Introduction to Journalistic Writing
Course Online: Synchronous and Asynchronous Components
Journalists hold great responsibility in society: they must assess the newsworthiness of events, issues, and people in the world; gather and verify facts; and present those facts—as well as the perspectives of people affected by and driving the news—in clear and engaging prose. Journalism exists to inform and empower readers to come to their own decisions and opinions, whether it be breaking or straight news, investigative reporting, profiles, features, commentary, or criticism.
In this workshop, we will hone skills key to writing a variety of journalistic articles: finding stories, interviewing, reporting, researching, and understanding and engaging with audiences. For models, we will read from a wide range of newspapers, magazines, and websites. We may consider works ranging from the staff of the South Florida Sun Sentinel’s series on the mass shooting at Marjory Stoneman Douglas High School, to Sarah Maslin Nir’s New York Times investigation on the exploitative working conditions of nail salons, to Adam Serwer’s political commentary for The Atlantic, Rachel Kaadzi Ghansah’s profile of Dave Chappelle for The Believer, and Kathryn Schulz’s New Yorker feature on the Cascadia fault line and the inevitability of a massive earthquake in the Pacific Northwest. Along the way, students will write a straight news article, a profile, a work of commentary or criticism, and a feature.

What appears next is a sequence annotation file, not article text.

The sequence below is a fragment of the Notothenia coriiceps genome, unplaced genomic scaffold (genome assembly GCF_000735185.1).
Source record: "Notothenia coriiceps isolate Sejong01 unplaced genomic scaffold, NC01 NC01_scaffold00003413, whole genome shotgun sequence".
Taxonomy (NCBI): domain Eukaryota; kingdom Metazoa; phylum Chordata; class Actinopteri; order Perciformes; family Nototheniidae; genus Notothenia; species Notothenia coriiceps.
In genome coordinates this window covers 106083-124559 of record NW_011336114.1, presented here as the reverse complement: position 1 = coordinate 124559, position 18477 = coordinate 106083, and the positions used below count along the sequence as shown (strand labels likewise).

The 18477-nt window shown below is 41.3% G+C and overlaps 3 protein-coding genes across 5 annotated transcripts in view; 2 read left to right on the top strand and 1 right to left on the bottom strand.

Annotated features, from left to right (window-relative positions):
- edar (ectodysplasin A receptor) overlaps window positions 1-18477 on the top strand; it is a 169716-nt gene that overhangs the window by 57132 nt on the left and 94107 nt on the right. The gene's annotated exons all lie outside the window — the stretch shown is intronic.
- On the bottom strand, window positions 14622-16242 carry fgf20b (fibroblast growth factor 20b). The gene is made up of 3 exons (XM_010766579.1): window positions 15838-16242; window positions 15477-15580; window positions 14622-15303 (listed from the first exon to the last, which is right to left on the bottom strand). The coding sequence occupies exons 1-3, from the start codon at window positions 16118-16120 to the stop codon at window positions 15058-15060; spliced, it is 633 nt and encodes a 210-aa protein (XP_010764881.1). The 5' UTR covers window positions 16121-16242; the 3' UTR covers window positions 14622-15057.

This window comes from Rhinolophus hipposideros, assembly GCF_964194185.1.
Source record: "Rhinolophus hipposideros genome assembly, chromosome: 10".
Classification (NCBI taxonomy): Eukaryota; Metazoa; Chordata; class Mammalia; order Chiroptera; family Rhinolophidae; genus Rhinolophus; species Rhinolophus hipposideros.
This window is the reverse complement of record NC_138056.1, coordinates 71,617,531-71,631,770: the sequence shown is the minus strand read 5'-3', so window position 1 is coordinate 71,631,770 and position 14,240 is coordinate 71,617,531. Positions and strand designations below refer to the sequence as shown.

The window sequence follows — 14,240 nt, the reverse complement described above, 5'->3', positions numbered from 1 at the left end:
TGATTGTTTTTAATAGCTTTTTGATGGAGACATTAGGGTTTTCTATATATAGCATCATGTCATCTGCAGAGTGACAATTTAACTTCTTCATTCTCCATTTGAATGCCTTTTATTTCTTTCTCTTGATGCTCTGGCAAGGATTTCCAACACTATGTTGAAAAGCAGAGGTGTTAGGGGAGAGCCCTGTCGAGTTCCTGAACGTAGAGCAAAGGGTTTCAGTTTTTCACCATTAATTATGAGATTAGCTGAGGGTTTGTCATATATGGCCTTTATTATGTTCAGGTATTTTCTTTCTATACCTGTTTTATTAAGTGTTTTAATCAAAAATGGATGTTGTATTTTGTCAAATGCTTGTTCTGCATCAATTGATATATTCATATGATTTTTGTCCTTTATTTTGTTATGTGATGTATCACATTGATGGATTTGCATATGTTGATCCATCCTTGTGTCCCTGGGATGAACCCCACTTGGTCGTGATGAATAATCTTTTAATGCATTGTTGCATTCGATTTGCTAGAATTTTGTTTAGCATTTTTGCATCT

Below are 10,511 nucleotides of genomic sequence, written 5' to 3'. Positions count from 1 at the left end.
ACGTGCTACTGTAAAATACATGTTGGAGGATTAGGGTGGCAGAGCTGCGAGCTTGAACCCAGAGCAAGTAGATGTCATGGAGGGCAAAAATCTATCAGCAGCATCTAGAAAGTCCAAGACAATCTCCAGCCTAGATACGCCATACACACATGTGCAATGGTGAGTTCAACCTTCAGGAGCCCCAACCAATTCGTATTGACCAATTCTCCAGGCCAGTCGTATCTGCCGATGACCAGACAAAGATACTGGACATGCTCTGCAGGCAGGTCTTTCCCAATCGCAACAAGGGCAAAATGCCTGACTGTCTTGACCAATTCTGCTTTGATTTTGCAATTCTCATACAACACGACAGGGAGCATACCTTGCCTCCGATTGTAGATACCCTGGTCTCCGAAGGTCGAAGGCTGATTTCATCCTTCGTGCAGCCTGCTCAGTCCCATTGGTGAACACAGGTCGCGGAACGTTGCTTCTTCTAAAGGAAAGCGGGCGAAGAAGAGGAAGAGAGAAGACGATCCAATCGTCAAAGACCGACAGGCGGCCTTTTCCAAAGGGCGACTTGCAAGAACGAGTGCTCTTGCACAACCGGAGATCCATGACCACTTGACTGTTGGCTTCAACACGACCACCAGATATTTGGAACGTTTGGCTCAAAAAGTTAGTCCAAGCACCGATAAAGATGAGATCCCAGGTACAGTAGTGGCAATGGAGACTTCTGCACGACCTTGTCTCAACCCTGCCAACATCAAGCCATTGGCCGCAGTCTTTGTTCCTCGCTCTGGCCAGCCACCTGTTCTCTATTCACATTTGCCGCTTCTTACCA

This course will incorporate a mix of synchronous and asynchronous elements.